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Tag Archives: Henry VI

The Hundred Years War 1326-1477

Joan of Arc

THE LONG STRUGGLE between France and England, known to history as the Hundred Years’ War, was not really a war — and it lasted more than a hundred years. Rather than a war, it was a series of separate battles, with periods of uneasy peace between and it lasted from 1338 to 1453. It was time of misery for both sides, but the French lost more men and saw much of their land devastated. By the end of the Hundred Years’ War, important changes had taken place in both countries. In France, the years of conflict weakened the power of the nobility and led to the rise of a strong middle class. Warfare would never be the same; the English victories showed that mounted knights, weighed down by heavy armour‚ were no match for archers with longbows and the final battles were decided by artillery. The cause of the war was that the English still held the Duchy of Aquitaine, a rich land in southwestern France and were determined not to lose it. The French were equally determined to drive them out. A further complication was the situation in Flanders. The English sold raw wool to Flemish manufacturers, who wove it into cloth and sold a good part of it back to the English. This trade was important to England and even more so to Flanders and both countries were anxious that nothing should happen to disturb it. The English also kept a watchful eye on the Flemish ports, which could serve as a base for a French attack on England or an English attack on the continent. Flanders was not a completely independent state; its ruler, the Count of Flanders, owed allegiance to the king of France. England tried to destroy the count’s authority by stirring up the Flemish …

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The Crusades 1096-1260

crusade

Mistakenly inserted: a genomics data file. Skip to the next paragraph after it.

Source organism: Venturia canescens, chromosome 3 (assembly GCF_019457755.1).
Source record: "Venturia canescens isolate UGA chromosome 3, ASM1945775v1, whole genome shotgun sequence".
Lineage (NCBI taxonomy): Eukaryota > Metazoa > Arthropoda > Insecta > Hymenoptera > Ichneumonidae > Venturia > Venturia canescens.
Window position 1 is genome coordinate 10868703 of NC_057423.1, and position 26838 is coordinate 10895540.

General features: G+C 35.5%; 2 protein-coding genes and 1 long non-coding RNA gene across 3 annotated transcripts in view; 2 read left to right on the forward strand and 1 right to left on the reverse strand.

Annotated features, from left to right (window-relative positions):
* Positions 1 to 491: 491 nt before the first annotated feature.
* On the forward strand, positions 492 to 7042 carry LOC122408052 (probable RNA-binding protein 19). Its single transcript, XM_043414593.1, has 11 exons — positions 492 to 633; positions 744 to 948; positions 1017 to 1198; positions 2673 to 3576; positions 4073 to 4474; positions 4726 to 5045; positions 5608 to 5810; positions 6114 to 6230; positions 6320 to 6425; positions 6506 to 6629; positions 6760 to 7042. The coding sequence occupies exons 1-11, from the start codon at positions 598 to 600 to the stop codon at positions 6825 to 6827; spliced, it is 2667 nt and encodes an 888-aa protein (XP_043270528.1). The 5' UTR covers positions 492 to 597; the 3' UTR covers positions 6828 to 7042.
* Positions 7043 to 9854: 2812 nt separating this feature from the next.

ON A COLD NOVEMBER DAY IN 1096, a great crowd of people gathered in a field at the town of Clermont in France. They had come from miles around and near them were pitched the tents they had put up for shelter. For some days, Pope Urban II had been holding a great council of cardinals, bishops and princes. Today he was to speak to the people and so many wanted to hear that no building was large enough to hold them all. A platform had been built in the center of the field and as Pope Urban stepped up on it a hush fell over the crowd. Pope Urban was a Frenchman and he spoke to the people around him as fellow Frenchmen. “Oh, race of Franks,” he said, “race beloved and chosen by God . . . set apart from all other nations by the situation of your country as well as by your Catholic faith and the honour which you render to the holy Church: to you our discourse is addressed. . . .” “From the confines of Jerusalem and from Constantinople a grievous report has gone forth that an accursed race, wholly alienated from God, has violently invaded the lands of these Christians and has depopulated them by pillage and fire. They have led away a part of the captives into their own country and a part they have killed by cruel tortures. . .” The people knew what he meant. He was speaking of the Holy Land, that lay on the eastern shores of the Mediterranean Sea. Here were the cities of Jerusalem, Nazareth, Gaza and Damascus. Here Jesus Christ had lived and preached and had been crucified; here Christianity had begun. Here were many sacred shrines and during the Middle Ages thousands of Europeans …

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